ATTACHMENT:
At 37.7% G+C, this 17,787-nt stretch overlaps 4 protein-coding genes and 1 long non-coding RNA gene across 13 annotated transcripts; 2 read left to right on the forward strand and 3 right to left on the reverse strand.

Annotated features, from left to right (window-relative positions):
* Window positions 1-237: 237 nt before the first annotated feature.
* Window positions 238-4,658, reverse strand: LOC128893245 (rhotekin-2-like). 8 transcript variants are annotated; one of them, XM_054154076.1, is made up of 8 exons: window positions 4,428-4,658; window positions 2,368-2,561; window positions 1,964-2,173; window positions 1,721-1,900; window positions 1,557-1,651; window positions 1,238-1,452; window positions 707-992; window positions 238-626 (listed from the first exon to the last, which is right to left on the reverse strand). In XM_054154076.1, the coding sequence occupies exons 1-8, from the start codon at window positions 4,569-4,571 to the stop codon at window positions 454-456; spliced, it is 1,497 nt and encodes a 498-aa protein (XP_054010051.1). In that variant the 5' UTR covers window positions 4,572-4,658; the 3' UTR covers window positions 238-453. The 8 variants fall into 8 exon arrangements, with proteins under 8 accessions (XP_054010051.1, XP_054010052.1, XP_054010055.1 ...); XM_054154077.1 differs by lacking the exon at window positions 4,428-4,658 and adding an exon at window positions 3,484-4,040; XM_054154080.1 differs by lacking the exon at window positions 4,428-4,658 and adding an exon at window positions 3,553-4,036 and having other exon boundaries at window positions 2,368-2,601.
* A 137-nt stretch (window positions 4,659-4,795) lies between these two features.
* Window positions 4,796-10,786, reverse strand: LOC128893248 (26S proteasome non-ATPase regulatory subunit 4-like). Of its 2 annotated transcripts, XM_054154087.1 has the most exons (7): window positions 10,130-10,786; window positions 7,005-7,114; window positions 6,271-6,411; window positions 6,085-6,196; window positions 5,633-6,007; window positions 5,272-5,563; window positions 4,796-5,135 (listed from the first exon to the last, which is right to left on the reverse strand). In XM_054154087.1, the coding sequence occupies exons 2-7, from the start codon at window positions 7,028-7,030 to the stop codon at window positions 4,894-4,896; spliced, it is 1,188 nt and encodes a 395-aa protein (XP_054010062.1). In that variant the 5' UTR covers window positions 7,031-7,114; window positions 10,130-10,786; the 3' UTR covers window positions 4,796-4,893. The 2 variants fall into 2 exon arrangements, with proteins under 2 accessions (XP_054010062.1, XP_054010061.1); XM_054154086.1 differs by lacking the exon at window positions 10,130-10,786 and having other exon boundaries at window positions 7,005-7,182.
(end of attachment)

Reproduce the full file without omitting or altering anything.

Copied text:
At 37.7% G+C, this 17,787-nt stretch overlaps 4 protein-coding genes and 1 long non-coding RNA gene across 13 annotated transcripts; 2 read left to right on the forward strand and 3 right to left on the reverse strand.

Annotated features, from left to right (window-relative positions):
* Window positions 1-237: 237 nt before the first annotated feature.
* Window positions 238-4,658, reverse strand: LOC128893245 (rhotekin-2-like). 8 transcript variants are annotated; one of them, XM_054154076.1, is made up of 8 exons: window positions 4,428-4,658; window positions 2,368-2,561; window positions 1,964-2,173; window positions 1,721-1,900; window positions 1,557-1,651; window positions 1,238-1,452; window positions 707-992; window positions 238-626 (listed from the first exon to the last, which is right to left on the reverse strand). In XM_054154076.1, the coding sequence occupies exons 1-8, from the start codon at window positions 4,569-4,571 to the stop codon at window positions 454-456; spliced, it is 1,497 nt and encodes a 498-aa protein (XP_054010051.1). In that variant the 5' UTR covers window positions 4,572-4,658; the 3' UTR covers window positions 238-453. The 8 variants fall into 8 exon arrangements, with proteins under 8 accessions (XP_054010051.1, XP_054010052.1, XP_054010055.1 ...); XM_054154077.1 differs by lacking the exon at window positions 4,428-4,658 and adding an exon at window positions 3,484-4,040; XM_054154080.1 differs by lacking the exon at window positions 4,428-4,658 and adding an exon at window positions 3,553-4,036 and having other exon boundaries at window positions 2,368-2,601.
* A 137-nt stretch (window positions 4,659-4,795) lies between these two features.
* Window positions 4,796-10,786, reverse strand: LOC128893248 (26S proteasome non-ATPase regulatory subunit 4-like). Of its 2 annotated transcripts, XM_054154087.1 has the most exons (7): window positions 10,130-10,786; window positions 7,005-7,114; window positions 6,271-6,411; window positions 6,085-6,196; window positions 5,633-6,007; window positions 5,272-5,563; window positions 4,796-5,135 (listed from the first exon to the last, which is right to left on the reverse strand). In XM_054154087.1, the coding sequence occupies exons 2-7, from the start codon at window positions 7,028-7,030 to the stop codon at window positions 4,894-4,896; spliced, it is 1,188 nt and encodes a 395-aa protein (XP_054010062.1). In that variant the 5' UTR covers window positions 7,031-7,114; window positions 10,130-10,786; the 3' UTR covers window positions 4,796-4,893. The 2 variants fall into 2 exon arrangements, with proteins under 2 accessions (XP_054010062.1, XP_054010061.1); XM_054154086.1 differs by lacking the exon at window positions 10,130-10,786 and having other exon boundaries at window positions 7,005-7,182.